My history with data started when I joined my first company after graduating from University where I got introduced to data, back in 1996.
I started at the Computer Science Corporation (CSC) which had just outsourced the IT from British Aerospace. The role of a graduate programmer then, involved looking at data from a very different perspective from how we do today.
My role involved retrieving data and images that represented the handbook for the aircraft ground equipment. The data was stored in an old flat file data store called Adabass (“Adaptable database system”, first launched in 1971) and I had to collect it by writing a program code.
The interaction felt very mundane and there was a lot of code and the working of data arrays to obtain very little data. The process of collecting the data in the correct order would give the ability to print off the handbook and inspect my work. Many times I coded the wrong sequence only to see the print results being disastrous…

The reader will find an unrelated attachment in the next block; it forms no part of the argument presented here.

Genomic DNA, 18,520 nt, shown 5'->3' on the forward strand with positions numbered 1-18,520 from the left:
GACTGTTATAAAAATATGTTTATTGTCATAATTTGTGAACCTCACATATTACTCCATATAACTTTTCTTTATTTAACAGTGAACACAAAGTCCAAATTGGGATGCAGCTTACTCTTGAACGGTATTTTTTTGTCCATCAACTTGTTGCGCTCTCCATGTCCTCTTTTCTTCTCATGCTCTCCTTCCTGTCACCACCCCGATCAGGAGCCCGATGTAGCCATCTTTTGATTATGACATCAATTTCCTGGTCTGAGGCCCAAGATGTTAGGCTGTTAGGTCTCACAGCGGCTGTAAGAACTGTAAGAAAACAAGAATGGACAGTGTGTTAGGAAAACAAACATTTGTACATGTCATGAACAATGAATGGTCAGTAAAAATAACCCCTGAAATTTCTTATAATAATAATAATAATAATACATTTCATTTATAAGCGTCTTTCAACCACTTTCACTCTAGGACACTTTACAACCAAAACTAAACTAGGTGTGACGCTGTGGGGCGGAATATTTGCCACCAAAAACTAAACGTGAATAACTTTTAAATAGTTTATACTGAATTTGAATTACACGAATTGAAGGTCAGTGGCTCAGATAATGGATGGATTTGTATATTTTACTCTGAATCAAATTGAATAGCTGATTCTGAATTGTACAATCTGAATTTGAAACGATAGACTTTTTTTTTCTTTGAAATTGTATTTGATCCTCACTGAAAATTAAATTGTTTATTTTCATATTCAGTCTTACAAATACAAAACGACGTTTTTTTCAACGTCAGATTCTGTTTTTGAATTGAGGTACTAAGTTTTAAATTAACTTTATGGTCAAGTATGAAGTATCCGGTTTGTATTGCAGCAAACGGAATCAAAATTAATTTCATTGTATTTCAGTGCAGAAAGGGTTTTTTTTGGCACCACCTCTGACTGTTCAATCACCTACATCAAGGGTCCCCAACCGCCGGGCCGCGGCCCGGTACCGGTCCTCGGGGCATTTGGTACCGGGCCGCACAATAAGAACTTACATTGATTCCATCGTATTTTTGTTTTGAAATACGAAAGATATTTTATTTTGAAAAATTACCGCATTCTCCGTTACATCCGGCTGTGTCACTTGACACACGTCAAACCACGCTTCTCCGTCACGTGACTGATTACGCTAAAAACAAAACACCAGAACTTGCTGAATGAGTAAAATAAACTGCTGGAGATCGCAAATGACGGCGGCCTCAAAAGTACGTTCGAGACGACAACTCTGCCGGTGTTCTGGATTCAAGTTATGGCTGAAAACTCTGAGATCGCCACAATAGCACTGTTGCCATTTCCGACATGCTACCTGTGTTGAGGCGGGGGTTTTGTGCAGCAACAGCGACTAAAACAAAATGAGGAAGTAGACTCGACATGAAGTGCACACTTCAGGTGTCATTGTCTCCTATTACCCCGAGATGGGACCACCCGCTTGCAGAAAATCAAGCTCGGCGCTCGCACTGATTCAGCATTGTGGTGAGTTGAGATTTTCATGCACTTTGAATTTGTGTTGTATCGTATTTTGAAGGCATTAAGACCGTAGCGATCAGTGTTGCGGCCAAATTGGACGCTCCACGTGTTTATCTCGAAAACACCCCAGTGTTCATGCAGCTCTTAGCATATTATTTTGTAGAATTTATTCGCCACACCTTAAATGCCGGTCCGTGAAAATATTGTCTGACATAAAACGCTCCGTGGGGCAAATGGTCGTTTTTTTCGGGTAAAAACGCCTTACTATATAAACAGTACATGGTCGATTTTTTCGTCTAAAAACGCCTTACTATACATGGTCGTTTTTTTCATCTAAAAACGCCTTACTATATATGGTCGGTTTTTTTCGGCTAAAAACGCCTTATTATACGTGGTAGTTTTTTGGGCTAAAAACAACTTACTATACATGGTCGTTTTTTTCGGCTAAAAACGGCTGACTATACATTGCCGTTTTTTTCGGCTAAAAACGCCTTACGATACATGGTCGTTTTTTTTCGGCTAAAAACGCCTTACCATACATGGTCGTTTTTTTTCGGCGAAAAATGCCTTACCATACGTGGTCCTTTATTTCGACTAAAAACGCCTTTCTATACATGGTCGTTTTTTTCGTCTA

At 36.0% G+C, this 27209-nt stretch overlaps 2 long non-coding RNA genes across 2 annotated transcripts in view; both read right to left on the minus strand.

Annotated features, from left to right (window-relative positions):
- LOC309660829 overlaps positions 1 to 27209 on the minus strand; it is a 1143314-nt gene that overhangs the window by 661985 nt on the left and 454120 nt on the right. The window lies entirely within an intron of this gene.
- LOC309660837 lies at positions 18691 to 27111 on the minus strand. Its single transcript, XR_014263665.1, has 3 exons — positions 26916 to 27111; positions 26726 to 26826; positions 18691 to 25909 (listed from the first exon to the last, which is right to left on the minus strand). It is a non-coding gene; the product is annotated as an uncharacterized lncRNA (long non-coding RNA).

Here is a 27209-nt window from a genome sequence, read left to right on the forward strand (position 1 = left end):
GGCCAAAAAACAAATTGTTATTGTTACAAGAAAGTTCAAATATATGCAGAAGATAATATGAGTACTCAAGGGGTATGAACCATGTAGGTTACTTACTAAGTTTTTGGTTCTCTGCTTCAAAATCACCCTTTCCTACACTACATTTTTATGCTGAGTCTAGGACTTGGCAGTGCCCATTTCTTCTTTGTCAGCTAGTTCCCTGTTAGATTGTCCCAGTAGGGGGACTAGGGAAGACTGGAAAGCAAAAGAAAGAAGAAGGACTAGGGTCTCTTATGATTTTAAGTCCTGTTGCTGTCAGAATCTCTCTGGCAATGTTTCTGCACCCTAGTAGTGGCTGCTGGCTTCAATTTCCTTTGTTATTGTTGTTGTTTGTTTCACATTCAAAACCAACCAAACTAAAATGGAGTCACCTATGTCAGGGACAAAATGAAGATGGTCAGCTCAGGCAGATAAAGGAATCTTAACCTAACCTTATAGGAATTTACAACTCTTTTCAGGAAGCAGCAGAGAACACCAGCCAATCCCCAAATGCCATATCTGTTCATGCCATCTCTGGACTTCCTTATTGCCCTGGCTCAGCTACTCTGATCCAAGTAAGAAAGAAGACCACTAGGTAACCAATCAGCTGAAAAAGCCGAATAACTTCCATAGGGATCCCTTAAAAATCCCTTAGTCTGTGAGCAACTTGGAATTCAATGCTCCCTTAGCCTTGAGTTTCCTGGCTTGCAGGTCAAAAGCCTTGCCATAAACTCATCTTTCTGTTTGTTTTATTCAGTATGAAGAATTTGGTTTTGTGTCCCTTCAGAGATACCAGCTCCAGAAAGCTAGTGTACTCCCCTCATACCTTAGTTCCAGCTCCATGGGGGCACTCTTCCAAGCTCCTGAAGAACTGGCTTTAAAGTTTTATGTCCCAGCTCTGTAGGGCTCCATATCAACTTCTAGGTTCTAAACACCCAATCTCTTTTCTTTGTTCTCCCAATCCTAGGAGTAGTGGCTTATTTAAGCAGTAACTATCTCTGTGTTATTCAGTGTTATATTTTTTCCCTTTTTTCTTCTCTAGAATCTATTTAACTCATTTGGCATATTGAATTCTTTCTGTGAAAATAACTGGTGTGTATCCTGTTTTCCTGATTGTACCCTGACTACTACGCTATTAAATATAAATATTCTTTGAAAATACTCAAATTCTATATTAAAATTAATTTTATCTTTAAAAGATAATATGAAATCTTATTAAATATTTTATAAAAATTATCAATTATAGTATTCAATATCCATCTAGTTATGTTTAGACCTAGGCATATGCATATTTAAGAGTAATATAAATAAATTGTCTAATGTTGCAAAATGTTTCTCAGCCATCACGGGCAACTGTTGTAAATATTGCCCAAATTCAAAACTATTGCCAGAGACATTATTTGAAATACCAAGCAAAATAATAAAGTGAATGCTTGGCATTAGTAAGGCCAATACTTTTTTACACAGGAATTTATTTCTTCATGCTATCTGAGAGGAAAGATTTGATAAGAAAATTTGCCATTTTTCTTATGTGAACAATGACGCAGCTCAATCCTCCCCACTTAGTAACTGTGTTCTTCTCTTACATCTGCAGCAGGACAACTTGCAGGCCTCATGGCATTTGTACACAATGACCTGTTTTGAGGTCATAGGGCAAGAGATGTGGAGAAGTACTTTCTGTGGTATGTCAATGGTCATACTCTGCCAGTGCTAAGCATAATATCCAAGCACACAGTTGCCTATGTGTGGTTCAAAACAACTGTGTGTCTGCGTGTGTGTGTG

In the early days of my history with data I learned that user interfaces to display data were critical for the analysis process.
Getting hands on the data
With the introduction of client server architectures in the mid 90’s, the shift towards different storage mechanism’s for data began. The traditional central storage started to be replaced by more distributed instances of data stores where business departments would hold some of their own data.
The introduction of technologies such as MSAccess and Lotus 123 gave the opportunity for the business facing employees to hold their own data for their processes. I was thrown quickly into the deep end and helped design and write small business applications using these technologies to hold data.
The data was held in logical tables that were defined in the applications and given definitions for primary and foreign keys so you could establish relationships within the data. The advancement of data entry forms meant information was easy to capture and process and then interrogation was also made available through queries and reports. The ability to summarise with functions SUM, MAX, MIN and AVG meant we could easily make sense of the business information.
My first project with MSACCESS was on tracking some work orders around the various aircraft and meant we captured some budget and finance measures for work done. This was in fact a very rudimentary project tracking system which we were only just getting to grips with.